I would also say that looking for answers to the beginning of the universe and the trying to “discover God” are two different things. Some would say they are the same but that is not my opinion. Scientists want to know where we came from and why the universe is ordered as it is. This doesn’t mean that they can’t believe in God or that he created the universe. It simply means they are trying to understand things that we have never dreamed of before. More understanding is not a bad thing and it is not arrogant to try and comprehend where we came from. If you don’t want to know the answers to the mysteries of the universe that is fine but don’t condemn those scientists who are trying to discover amazing things.

  9. Can we reduce God to a particle?  

    Religions have depicted god as many different people/things. Some religions believe in multiple gods while others just believe in one. Because of the large amount of content that people now relate to God I do not think it would be possible to reduce God to one particle. We are taught that God is supposed to be a all powerful higher power, whom looks over the Earth and enhances the lives of the people. It would not be possible to tell followers of God that what they have been worshiping is just a simple particle. It would just not be accepted by everyone.
    If we could be 100% certain that this particle "is God," what would that mean for the religious community?

    The religious community doesn’t have to change or anything if this ‘God’ particle is confirmed. Religion will still be existent and have a serious influence on the people. Religion already has deep roots in societies through scripture, texts, stories, etc.. Just because a scientific discovery has come along does not mean that their beliefs have to cease. If people believe what they’ve been taught about that religion then it is completely their choice if they agree with the ‘God’ particle or not.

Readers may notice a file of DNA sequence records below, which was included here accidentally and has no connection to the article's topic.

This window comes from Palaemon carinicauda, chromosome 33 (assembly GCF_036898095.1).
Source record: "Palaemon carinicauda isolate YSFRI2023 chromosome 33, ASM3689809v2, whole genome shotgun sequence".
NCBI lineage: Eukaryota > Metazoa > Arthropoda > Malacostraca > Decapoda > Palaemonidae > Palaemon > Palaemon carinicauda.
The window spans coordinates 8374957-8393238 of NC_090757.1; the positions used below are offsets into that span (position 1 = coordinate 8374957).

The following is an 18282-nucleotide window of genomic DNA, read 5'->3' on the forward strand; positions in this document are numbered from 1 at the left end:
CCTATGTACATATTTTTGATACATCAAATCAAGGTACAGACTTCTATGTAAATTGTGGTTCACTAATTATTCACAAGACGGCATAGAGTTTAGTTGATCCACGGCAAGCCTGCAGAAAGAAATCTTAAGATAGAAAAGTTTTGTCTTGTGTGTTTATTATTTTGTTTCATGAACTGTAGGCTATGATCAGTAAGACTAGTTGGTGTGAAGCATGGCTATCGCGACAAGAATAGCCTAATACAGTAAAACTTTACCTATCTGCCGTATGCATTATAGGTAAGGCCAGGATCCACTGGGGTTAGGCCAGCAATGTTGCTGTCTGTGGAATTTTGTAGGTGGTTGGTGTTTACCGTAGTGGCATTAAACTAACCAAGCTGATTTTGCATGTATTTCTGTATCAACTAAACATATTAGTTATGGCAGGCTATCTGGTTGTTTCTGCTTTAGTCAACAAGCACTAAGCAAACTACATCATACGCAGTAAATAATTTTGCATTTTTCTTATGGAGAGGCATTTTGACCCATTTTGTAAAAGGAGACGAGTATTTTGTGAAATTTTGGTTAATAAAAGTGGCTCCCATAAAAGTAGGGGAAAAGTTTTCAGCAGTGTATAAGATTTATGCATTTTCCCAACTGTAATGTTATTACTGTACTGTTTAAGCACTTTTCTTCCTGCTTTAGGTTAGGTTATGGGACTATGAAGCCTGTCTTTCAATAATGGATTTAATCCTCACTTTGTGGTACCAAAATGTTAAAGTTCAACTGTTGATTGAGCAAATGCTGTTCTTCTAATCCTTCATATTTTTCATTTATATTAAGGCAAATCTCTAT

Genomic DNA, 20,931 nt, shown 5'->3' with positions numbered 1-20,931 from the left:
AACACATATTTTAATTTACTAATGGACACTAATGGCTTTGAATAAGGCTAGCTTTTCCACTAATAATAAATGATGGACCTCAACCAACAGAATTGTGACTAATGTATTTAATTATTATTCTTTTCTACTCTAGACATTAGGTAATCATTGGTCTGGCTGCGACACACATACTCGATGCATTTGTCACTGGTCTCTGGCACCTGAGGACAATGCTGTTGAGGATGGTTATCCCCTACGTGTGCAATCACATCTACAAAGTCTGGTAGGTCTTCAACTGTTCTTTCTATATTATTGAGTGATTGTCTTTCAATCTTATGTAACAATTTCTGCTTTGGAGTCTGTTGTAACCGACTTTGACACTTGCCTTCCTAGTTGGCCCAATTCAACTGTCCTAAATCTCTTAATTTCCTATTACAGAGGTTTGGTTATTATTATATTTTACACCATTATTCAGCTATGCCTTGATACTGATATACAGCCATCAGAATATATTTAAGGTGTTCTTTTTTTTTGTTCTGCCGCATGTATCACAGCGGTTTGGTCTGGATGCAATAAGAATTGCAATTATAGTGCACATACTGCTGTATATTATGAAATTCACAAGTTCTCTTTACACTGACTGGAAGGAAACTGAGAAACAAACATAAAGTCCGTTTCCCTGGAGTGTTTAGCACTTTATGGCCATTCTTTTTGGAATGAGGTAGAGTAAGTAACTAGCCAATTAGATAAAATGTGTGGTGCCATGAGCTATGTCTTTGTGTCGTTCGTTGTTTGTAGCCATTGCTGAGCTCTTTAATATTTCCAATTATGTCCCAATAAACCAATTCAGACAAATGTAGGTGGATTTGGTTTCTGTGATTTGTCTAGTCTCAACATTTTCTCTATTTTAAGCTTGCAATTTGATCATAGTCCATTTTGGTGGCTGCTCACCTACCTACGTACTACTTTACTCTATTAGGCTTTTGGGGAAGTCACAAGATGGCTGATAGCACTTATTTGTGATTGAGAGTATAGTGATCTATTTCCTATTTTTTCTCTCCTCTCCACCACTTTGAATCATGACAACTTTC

What do you think of scientists calling the newly discovered particle, 'God particle'? 

    I think they should re-name it to ‘Beginning’ particle. Using the word ‘God’ brings religious connotations that are just going to aggravate Religious communities whom want to combat science. The word ‘Beginning’ would not imply as much of a religious feel and would more accurately describe the particle, as this is the particle that gave all other particles their qualities of existence.

    What gives scientists the right to try and discover God?  

    You don’t need the right to ‘discover’ God, there are no restrictions on how to or whom can try to understand a higher power. If scientists feel compelled to ‘discover’ God then let them at it, if they want to research something else, so be it. A scientist could be compelled to discover god just to disprove a religious person they know, or just for self achievement.

  10. After reading everyones thoughts and the reading for class tomorrow, I see this topic in a new light. At first I did not agree with the name or the fact that they should even be attempting to discover the particle that was used during creation. However, now I agree with E. Gollup that it should simply have a different name, such as 'Beginning' particle. I also agree with what Ben said "This particle is not God, in my mind. No, if anything, it is only a part of him in an ever unfolding story of creation, glory, etc." After reading the comments, doing more research, and reading for class tomorrow, I no longer think these scientists are trying to be God, but just trying to explain a concept no one can fully wrap their minds around.